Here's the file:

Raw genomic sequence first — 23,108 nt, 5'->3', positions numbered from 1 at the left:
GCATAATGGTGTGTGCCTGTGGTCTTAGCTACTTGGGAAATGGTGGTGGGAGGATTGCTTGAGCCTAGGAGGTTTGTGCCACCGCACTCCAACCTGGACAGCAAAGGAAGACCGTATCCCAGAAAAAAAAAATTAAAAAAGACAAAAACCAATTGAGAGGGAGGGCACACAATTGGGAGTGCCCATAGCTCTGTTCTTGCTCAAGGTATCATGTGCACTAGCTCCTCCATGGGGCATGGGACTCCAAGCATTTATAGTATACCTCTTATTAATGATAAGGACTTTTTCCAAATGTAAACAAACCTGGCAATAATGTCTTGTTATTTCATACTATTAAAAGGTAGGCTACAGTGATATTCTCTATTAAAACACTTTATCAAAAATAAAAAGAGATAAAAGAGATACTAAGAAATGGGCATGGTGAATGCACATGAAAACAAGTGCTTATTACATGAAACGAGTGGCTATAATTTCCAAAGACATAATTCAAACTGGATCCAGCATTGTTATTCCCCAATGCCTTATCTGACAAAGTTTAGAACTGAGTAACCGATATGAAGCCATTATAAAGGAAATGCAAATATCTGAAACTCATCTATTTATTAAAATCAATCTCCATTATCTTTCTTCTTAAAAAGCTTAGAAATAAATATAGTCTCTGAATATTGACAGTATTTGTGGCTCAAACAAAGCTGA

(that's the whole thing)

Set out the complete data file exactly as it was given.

Raw genomic sequence first — 23,108 nt, 5'->3', positions numbered from 1 at the left:
GCATAATGGTGTGTGCCTGTGGTCTTAGCTACTTGGGAAATGGTGGTGGGAGGATTGCTTGAGCCTAGGAGGTTTGTGCCACCGCACTCCAACCTGGACAGCAAAGGAAGACCGTATCCCAGAAAAAAAAAATTAAAAAAGACAAAAACCAATTGAGAGGGAGGGCACACAATTGGGAGTGCCCATAGCTCTGTTCTTGCTCAAGGTATCATGTGCACTAGCTCCTCCATGGGGCATGGGACTCCAAGCATTTATAGTATACCTCTTATTAATGATAAGGACTTTTTCCAAATGTAAACAAACCTGGCAATAATGTCTTGTTATTTCATACTATTAAAAGGTAGGCTACAGTGATATTCTCTATTAAAACACTTTATCAAAAATAAAAAGAGATAAAAGAGATACTAAGAAATGGGCATGGTGAATGCACATGAAAACAAGTGCTTATTACATGAAACGAGTGGCTATAATTTCCAAAGACATAATTCAAACTGGATCCAGCATTGTTATTCCCCAATGCCTTATCTGACAAAGTTTAGAACTGAGTAACCGATATGAAGCCATTATAAAGGAAATGCAAATATCTGAAACTCATCTATTTATTAAAATCAATCTCCATTATCTTTCTTCTTAAAAAGCTTAGAAATAAATATAGTCTCTGAATATTGACAGTATTTGTGGCTCAAACAAAGCTGA